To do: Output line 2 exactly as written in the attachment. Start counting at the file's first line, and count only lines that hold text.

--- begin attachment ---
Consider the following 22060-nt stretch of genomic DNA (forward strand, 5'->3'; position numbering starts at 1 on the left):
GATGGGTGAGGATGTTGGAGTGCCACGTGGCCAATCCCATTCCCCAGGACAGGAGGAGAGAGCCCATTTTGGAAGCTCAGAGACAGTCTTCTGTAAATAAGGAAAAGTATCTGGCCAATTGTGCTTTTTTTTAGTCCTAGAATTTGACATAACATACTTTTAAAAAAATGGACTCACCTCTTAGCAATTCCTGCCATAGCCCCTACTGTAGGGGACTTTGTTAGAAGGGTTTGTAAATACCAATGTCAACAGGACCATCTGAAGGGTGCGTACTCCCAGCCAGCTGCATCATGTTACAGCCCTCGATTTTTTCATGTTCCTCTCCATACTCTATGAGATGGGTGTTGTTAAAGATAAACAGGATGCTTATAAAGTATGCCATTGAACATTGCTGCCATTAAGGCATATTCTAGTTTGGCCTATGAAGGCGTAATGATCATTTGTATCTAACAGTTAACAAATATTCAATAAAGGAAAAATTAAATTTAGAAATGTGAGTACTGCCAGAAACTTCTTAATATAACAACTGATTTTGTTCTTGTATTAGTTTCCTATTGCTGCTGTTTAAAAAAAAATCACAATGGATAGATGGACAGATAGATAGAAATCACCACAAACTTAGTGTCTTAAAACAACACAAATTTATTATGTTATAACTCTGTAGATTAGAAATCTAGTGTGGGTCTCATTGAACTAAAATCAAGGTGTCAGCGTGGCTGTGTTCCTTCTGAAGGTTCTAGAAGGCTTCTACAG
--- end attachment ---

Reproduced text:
GATGGGTGAGGATGTTGGAGTGCCACGTGGCCAATCCCATTCCCCAGGACAGGAGGAGAGAGCCCATTTTGGAAGCTCAGAGACAGTCTTCTGTAAATAAGGAAAAGTATCTGGCCAATTGTGCTTTTTTTTAGTCCTAGAATTTGACATAACATACTTTTAAAAAAATGGACTCACCTCTTAGCAATTCCTGCCATAGCCCCTACTGTAGGGGACTTTGTTAGAAGGGTTTGTAAATACCAATGTCAACAGGACCATCTGAAGGGTGCGTACTCCCAGCCAGCTGCATCATGTTACAGCCCTCGATTTTTTCATGTTCCTCTCCATACTCTATGAGATGGGTGTTGTTAAAGATAAACAGGATGCTTATAAAGTATGCCATTGAACATTGCTGCCATTAAGGCATATTCTAGTTTGGCCTATGAAGGCGTAATGATCATTTGTATCTAACAGTTAACAAATATTCAATAAAGGAAAAATTAAATTTAGAAATGTGAGTACTGCCAGAAACTTCTTAATATAACAACTGATTTTGTTCTTGTATTAGTTTCCTATTGCTGCTGTTTAAAAAAAAATCACAATGGATAGATGGACAGATAGATAGAAATCACCACAAACTTAGTGTCTTAAAACAACACAAATTTATTATGTTATAACTCTGTAGATTAGAAATCTAGTGTGGGTCTCATTGAACTAAAATCAAGGTGTCAGCGTGGCTGTGTTCCTTCTGAAGGTTCTAGAAGGCTTCTACAG